The burden of proof will then be transferred to the employer, who must disprove that you haven’t been discriminated against.
Many people seem to feel that they’re creating a difficult situation for their employer by not being able to work for the full length of their temporary contract. Yet if the regulation hadn’t existed, the consequences would be greater for you as an individual employee.
Moldrem explains why this right is so important:
– In spite of everything, the employer still has the opportunity to solve the practical consequences of this situation in different ways, among others by hiring a substitute for the temporary employee, while you lose the chance to get a permanent position and have no other alternatives, so will have to bear the costs of this loss personally, she says.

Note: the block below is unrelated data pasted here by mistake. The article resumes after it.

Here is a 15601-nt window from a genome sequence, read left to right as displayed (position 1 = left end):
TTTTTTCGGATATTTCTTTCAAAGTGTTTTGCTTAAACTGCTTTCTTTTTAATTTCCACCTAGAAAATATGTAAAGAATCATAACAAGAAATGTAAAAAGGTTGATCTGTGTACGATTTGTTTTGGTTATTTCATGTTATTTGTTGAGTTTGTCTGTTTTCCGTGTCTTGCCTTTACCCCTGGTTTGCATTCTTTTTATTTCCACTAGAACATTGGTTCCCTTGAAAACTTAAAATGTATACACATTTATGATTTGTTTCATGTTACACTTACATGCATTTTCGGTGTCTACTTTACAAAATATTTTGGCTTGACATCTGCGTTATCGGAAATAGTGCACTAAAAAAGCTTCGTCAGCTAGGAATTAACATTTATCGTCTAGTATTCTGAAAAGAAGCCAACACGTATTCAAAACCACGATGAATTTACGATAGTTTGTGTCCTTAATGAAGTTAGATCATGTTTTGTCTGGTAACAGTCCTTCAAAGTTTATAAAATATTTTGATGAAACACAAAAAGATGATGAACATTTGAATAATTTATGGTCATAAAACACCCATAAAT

After being on leave, you’re also protected by the Gender Equality Act because you have the right to return to the same position (including its title, tasks and salary) you had before leaving.
– If you’re assigned to do something completely different, or your substitute has taken over your assignments, this may be a discriminatory situation. Of course, changes happen at a workplace, which might mean that upon your return you’ll have to work with new customers or projects. However, your employment conditions shouldn’t be worse than before you went on leave, says Moldrem.
If you experience being discriminated against because of pregnancy or parental leave, you can speak with your company’s union representative or call Tekna’s legal hotline to get help and advice.